Why does everyone hate QualitySolicitors?
Posted by Neil Rose, Editor, Legal Futures
QualitySolicitors: irritating lawyers up and down the land
OK, I exaggerated with that headline to get you in. And I know a lot of you are now reading because QualitySolicitors (QS) generates more response than pretty much any story going at the moment.
In the wake of a light-hearted tweet I posted yesterday while on holiday in Cornwall about my first ever sighting of a QS branded office – QualitySolicitors Nalders in Newquay – I received a few grumbles about the amount of coverage Legal Futures is giving to QS. I am far from alone – the Gazette receives far more and in rather more vitriolic tones, dare I say.
It led me to wonder why QS generates so much emotion in the profession.
I make no apology for covering QS. QS, by any definition of the word, is news. Yes, it’s a commercial venture, but we write about what lawyers are doing, and a lot of them are doing this, while others are trying to do something similar.
Also, to put it bluntly, QS brings people to this site – our recent exclusive giving a first look at the WHSmith Legal Access Point was the second-most viewed story in the 16 months we’ve been going. The follow-up about the actual launch with Amanda Holden (and we don’t get pictures of celebrities livening up this site very often) has also been keenly read.
This is because, love it or hate it, people are watching what QS is doing very, very closely. It is, I suppose, the blessing and curse of being the first mover. As I’ve written before, QS is doing nothing that someone else couldn’t have done a decade ago and I can’t help but wonder if there are a few people kicking themselves that they didn’t.
There are plenty of legitimate questions around QS, such as about the business model and the amount of money it takes from member firms. But some of the stuff I hear is just petty. Just try getting a meeting at their offices in Leicester, one conspiracy theorist said to me. You can’t – they’ll always come to you. (Chief executive Craig Holt, who has invited me to Leicester to prove the offices exist, says simply that they are not the kind of offices you would invite potential members to – I have exactly the same kind of office.)
Then there are those who are snobbish. “I wouldn’t want the kind of client who finds their lawyer in WHSmith,” one well-known solicitor said in a conference I chaired not too long ago. Why? Is it that much more objectionable than, say, TV advertising? Anyway, if he doesn’t want them, there are plenty of firms that seem quite happy to find their clients this way.
There are lots of knockers of the tie-up with WHSmith, with the argument that it is a weak brand chief among the objections. As Louise Restell – who has worked on both the consumer and law firm side of the legal services divide (for Which? and Russell Jones & Walker respectively) – cogently explained in a blog this week, solicitors might prefer to see themselves at the John Lewis end of the high street, but the WHSmith deal is about accessibility. More potential clients visit WHSmith than John Lewis, fine shop though it is. Accessibility is also about being open in the evenings and weekends.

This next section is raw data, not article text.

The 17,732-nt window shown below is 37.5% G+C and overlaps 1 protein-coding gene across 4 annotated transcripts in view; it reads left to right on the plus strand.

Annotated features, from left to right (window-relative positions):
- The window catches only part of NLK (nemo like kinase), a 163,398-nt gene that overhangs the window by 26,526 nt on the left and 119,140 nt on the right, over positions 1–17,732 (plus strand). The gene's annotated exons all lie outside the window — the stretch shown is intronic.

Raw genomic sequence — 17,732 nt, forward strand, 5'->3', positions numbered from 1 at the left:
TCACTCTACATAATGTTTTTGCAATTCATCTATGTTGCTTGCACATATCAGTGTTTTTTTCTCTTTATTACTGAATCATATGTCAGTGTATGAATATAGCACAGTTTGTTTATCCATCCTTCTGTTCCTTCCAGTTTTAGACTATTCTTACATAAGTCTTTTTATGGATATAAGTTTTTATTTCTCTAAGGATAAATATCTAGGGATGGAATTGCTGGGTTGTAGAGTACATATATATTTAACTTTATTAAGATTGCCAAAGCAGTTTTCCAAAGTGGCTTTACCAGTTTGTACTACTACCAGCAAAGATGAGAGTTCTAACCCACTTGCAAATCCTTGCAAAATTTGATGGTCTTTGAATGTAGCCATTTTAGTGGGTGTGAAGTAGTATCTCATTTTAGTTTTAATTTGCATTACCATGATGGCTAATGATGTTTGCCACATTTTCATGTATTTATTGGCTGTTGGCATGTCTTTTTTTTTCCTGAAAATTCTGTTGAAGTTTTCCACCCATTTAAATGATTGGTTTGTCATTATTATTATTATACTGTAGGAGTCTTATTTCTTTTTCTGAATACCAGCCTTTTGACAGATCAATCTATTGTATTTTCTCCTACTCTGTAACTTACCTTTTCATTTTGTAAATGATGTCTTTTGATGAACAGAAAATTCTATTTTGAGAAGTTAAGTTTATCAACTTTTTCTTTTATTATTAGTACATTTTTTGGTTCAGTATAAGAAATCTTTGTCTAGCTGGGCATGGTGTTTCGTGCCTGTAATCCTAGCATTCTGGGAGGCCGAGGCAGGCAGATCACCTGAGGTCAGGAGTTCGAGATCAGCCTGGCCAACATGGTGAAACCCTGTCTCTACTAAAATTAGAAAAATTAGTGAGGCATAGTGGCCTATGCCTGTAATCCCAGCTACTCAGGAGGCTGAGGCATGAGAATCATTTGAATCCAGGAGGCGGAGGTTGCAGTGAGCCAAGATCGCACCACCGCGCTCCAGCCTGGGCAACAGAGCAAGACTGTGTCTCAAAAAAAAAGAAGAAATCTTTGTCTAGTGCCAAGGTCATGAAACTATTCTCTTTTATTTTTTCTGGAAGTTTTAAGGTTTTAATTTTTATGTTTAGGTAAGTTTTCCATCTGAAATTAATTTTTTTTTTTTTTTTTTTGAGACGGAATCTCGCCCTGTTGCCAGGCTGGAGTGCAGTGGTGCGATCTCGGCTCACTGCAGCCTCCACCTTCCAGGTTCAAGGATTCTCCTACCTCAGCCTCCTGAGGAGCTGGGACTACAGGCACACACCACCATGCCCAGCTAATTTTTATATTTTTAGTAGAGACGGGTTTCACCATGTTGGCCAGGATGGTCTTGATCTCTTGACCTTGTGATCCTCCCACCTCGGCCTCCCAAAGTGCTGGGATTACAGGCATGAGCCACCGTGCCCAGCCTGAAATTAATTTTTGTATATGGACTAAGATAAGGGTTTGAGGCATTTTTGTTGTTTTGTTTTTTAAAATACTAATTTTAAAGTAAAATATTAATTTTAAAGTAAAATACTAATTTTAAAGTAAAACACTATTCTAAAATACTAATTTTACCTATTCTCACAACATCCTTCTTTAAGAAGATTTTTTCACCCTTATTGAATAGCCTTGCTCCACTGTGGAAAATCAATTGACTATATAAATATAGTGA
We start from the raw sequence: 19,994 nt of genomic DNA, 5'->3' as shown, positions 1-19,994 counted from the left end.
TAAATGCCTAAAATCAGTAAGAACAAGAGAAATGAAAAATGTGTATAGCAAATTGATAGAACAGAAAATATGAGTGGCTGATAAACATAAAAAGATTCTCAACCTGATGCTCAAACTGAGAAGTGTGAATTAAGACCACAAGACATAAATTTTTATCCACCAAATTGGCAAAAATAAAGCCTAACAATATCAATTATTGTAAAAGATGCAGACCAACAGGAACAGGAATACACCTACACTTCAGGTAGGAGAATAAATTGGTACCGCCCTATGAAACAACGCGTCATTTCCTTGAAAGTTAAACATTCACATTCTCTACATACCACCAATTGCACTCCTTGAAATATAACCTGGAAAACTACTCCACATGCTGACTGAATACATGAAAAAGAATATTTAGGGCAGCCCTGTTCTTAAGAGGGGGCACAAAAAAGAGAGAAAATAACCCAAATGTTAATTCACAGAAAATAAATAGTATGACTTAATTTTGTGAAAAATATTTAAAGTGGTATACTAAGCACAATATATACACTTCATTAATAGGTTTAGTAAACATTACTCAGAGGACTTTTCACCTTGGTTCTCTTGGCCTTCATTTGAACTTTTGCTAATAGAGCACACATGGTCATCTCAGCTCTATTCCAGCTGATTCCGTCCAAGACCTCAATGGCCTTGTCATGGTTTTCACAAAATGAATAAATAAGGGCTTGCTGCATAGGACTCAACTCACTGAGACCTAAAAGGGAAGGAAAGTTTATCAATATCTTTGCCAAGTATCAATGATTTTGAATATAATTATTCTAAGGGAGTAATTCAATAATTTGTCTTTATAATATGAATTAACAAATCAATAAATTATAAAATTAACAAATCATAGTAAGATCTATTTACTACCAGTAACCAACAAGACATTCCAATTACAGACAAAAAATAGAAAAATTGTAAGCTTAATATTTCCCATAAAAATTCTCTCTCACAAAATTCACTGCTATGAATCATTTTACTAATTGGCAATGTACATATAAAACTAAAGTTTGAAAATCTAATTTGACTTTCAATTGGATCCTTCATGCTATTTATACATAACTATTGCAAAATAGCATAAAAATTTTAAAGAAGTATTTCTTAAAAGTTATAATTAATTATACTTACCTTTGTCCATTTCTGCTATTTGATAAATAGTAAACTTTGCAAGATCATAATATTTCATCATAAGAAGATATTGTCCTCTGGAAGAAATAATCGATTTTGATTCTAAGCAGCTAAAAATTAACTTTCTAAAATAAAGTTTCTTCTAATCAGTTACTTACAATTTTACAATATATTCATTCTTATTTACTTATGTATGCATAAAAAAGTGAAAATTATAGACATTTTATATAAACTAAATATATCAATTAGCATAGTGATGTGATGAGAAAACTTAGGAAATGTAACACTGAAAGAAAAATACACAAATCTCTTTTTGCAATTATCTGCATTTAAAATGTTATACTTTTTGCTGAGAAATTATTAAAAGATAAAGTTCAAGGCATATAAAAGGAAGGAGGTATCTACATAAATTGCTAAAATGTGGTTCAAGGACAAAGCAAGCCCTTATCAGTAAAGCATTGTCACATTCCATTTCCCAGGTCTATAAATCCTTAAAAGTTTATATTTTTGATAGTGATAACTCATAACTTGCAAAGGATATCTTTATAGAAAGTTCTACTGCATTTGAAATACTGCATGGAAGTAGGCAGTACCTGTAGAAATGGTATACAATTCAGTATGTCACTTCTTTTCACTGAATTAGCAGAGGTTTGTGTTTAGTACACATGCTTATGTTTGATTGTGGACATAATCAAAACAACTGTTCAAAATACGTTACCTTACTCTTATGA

And the thing I really don’t get about the negativity towards QS is that, rather than some faceless, amoral, profit-hungry mega-institution bulldozing its way into the market with an army of paralegals, indiscriminately squashing good, decent solicitors in its wake, QS is made up of a large group of traditional law firms. Yes, they’ve taken the plunge to do something different in their marketing, but that’s about it.
Is it jealousy that provokes this negativity? A very British sense of wanting to knock-down a cocky upstart? A strong belief in the traditional way of running law firms? I just don’t know.
But don’t mistake all this with me being a blind, QS fan-boy. To be honest, I’m pretty agnostic about most things because it helps in reporting them. That doesn’t mean I don’t have views – blogging would be a tough activity without them – but I’m not invested in the success or failure of QS like those competing with it.
My only investment, in the interests of complete transparency, is that QS is a Legal Futures Associate at standard level, meaning it pays £500 a year to be listed in the Services Directory and have its logo revolving with all the other Associates on the right-hand side of this page. I’m pleased to have them on board, but that £500 will not make or break Legal Futures and in no way affects my coverage of them. Feel free to become an Associate too – it’s a great deal.
So I wish QS well. Because rather than sitting back, wringing their hands and carping, those behind QS and the firms in the network have chosen to take the initiative. I wouldn’t like to predict whether they’ll succeed – history in other sectors may even suggest that it will be the next iteration, learning from QS’s mistakes, that does – but Legal Futures will continue to report the twists and turns of the QS story.
PS You’ll get the chance to put your questions to Craig Holt, along with Gary Yantin of HighStreetLawyer.com and Ray Gordon of face2face solicitors, at the next Legal Futures Conference, New ways to practise law, which will be held on 17 October in London. Full details will be released next week.
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